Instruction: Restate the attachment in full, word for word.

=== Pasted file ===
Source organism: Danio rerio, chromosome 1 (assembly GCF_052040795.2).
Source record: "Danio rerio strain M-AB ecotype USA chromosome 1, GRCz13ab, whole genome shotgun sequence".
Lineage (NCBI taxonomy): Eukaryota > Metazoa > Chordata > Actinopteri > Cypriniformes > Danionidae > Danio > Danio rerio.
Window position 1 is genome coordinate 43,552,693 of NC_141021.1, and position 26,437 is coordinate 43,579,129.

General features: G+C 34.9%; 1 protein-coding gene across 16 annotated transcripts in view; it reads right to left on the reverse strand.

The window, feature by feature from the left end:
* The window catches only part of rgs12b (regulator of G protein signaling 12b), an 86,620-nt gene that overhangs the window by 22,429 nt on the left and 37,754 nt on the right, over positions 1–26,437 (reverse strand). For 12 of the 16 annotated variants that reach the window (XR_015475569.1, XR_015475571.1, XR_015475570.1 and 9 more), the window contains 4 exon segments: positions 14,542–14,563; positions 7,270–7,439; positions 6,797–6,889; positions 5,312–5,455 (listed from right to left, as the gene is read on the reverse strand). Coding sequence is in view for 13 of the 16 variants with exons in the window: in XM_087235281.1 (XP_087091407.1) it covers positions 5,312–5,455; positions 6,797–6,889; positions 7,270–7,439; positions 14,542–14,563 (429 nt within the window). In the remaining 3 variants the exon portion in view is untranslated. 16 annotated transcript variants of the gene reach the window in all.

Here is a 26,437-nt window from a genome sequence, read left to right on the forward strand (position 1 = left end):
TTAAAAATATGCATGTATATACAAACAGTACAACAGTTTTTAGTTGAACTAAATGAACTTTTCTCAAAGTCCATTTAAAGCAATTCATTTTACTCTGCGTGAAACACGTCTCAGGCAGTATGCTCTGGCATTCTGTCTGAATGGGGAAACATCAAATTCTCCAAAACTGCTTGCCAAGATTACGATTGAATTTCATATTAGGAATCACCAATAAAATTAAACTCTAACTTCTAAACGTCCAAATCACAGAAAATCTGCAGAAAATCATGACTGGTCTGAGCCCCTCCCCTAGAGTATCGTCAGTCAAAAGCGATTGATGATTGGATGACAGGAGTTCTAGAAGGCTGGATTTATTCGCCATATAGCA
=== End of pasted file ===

Source organism: Danio rerio, chromosome 1 (assembly GCF_052040795.2).
Source record: "Danio rerio strain M-AB ecotype USA chromosome 1, GRCz13ab, whole genome shotgun sequence".
Lineage (NCBI taxonomy): Eukaryota > Metazoa > Chordata > Actinopteri > Cypriniformes > Danionidae > Danio > Danio rerio.
Window position 1 is genome coordinate 43,552,693 of NC_141021.1, and position 26,437 is coordinate 43,579,129.

General features: G+C 34.9%; 1 protein-coding gene across 16 annotated transcripts in view; it reads right to left on the reverse strand.

The window, feature by feature from the left end:
* The window catches only part of rgs12b (regulator of G protein signaling 12b), an 86,620-nt gene that overhangs the window by 22,429 nt on the left and 37,754 nt on the right, over positions 1–26,437 (reverse strand). For 12 of the 16 annotated variants that reach the window (XR_015475569.1, XR_015475571.1, XR_015475570.1 and 9 more), the window contains 4 exon segments: positions 14,542–14,563; positions 7,270–7,439; positions 6,797–6,889; positions 5,312–5,455 (listed from right to left, as the gene is read on the reverse strand). Coding sequence is in view for 13 of the 16 variants with exons in the window: in XM_087235281.1 (XP_087091407.1) it covers positions 5,312–5,455; positions 6,797–6,889; positions 7,270–7,439; positions 14,542–14,563 (429 nt within the window). In the remaining 3 variants the exon portion in view is untranslated. 16 annotated transcript variants of the gene reach the window in all.

Here is a 26,437-nt window from a genome sequence, read left to right on the forward strand (position 1 = left end):
TTAAAAATATGCATGTATATACAAACAGTACAACAGTTTTTAGTTGAACTAAATGAACTTTTCTCAAAGTCCATTTAAAGCAATTCATTTTACTCTGCGTGAAACACGTCTCAGGCAGTATGCTCTGGCATTCTGTCTGAATGGGGAAACATCAAATTCTCCAAAACTGCTTGCCAAGATTACGATTGAATTTCATATTAGGAATCACCAATAAAATTAAACTCTAACTTCTAAACGTCCAAATCACAGAAAATCTGCAGAAAATCATGACTGGTCTGAGCCCCTCCCCTAGAGTATCGTCAGTCAAAAGCGATTGATGATTGGATGACAGGAGTTCTAGAAGGCTGGATTTATTCGCCATATAGCA